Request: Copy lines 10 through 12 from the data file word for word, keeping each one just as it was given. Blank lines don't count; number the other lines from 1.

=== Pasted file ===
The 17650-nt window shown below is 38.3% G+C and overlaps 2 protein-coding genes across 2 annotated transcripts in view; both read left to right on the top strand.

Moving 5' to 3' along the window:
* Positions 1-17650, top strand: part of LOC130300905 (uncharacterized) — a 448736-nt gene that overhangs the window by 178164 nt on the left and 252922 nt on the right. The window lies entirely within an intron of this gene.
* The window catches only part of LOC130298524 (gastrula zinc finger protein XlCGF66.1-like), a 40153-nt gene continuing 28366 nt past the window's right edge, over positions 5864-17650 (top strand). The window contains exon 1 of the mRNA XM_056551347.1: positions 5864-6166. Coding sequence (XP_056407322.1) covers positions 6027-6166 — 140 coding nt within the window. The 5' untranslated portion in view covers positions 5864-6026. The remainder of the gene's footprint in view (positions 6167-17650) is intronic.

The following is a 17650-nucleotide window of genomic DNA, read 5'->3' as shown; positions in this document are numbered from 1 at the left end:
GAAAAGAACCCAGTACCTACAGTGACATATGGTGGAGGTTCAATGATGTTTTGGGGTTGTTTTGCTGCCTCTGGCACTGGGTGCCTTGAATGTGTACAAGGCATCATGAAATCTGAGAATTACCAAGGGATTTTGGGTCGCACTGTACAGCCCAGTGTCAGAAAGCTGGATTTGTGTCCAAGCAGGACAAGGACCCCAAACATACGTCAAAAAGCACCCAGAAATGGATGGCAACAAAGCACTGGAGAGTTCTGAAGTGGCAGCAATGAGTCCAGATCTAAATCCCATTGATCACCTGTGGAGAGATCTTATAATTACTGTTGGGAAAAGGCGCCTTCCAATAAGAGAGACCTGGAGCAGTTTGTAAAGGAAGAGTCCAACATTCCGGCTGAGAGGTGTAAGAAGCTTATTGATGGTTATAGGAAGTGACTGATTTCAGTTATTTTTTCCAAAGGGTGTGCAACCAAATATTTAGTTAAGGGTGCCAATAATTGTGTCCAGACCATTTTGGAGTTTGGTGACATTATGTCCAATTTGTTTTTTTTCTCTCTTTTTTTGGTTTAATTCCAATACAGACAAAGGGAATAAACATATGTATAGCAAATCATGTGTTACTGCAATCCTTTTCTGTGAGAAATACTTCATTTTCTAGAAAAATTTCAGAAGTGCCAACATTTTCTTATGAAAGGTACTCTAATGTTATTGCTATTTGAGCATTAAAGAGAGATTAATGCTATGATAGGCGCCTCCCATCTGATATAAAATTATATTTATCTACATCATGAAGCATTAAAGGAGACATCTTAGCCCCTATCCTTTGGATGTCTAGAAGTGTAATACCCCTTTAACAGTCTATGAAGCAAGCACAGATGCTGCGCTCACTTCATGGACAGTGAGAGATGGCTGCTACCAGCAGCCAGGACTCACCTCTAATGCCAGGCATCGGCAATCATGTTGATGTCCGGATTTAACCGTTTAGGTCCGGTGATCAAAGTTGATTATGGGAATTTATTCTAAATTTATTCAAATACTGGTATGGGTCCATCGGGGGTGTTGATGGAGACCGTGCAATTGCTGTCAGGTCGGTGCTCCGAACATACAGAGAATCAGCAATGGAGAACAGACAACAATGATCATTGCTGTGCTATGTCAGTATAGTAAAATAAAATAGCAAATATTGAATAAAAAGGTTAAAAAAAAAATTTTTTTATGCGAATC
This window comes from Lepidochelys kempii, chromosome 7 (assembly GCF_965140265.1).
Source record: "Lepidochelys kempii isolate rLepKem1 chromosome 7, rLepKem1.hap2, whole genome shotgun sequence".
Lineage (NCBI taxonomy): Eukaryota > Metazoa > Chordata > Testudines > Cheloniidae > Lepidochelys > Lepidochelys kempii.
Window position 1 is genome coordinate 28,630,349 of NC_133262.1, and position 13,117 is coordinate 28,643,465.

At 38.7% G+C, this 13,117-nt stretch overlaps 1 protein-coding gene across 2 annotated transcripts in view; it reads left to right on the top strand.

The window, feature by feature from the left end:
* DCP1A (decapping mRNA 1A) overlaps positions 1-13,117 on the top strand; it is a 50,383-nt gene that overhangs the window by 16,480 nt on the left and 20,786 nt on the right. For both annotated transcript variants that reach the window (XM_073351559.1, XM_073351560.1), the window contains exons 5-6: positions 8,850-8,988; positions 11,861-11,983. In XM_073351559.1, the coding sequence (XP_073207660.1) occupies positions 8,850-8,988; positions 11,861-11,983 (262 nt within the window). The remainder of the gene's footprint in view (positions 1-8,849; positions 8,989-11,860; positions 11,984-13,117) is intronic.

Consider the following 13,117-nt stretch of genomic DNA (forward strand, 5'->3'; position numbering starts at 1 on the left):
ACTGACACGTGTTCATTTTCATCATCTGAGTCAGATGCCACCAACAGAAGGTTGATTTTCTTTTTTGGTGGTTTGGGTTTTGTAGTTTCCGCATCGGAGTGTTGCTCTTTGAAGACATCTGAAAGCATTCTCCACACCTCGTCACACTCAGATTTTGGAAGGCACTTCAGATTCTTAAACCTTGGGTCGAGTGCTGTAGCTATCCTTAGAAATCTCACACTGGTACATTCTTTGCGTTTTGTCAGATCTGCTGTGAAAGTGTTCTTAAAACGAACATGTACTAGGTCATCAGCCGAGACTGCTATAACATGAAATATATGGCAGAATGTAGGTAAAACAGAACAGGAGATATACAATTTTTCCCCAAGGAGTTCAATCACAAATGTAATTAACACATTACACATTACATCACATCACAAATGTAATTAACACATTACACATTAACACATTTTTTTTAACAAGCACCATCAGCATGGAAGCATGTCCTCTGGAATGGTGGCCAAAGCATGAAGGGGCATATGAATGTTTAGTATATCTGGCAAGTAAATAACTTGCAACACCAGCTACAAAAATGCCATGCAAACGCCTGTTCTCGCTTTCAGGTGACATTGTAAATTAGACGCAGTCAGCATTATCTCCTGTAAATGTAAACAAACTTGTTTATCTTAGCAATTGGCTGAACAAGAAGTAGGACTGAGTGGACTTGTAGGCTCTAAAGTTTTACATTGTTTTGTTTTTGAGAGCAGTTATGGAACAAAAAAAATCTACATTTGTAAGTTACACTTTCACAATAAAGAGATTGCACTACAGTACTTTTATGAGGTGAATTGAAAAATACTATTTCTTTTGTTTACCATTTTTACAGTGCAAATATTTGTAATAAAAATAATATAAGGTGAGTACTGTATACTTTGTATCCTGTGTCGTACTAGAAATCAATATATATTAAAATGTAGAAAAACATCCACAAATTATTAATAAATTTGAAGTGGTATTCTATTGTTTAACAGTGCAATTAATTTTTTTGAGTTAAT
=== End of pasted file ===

Window position 1 is genome coordinate 28,630,349 of NC_133262.1, and position 13,117 is coordinate 28,643,465.

At 38.7% G+C, this 13,117-nt stretch overlaps 1 protein-coding gene across 2 annotated transcripts in view; it reads left to right on the top strand.

The window, feature by feature from the left end: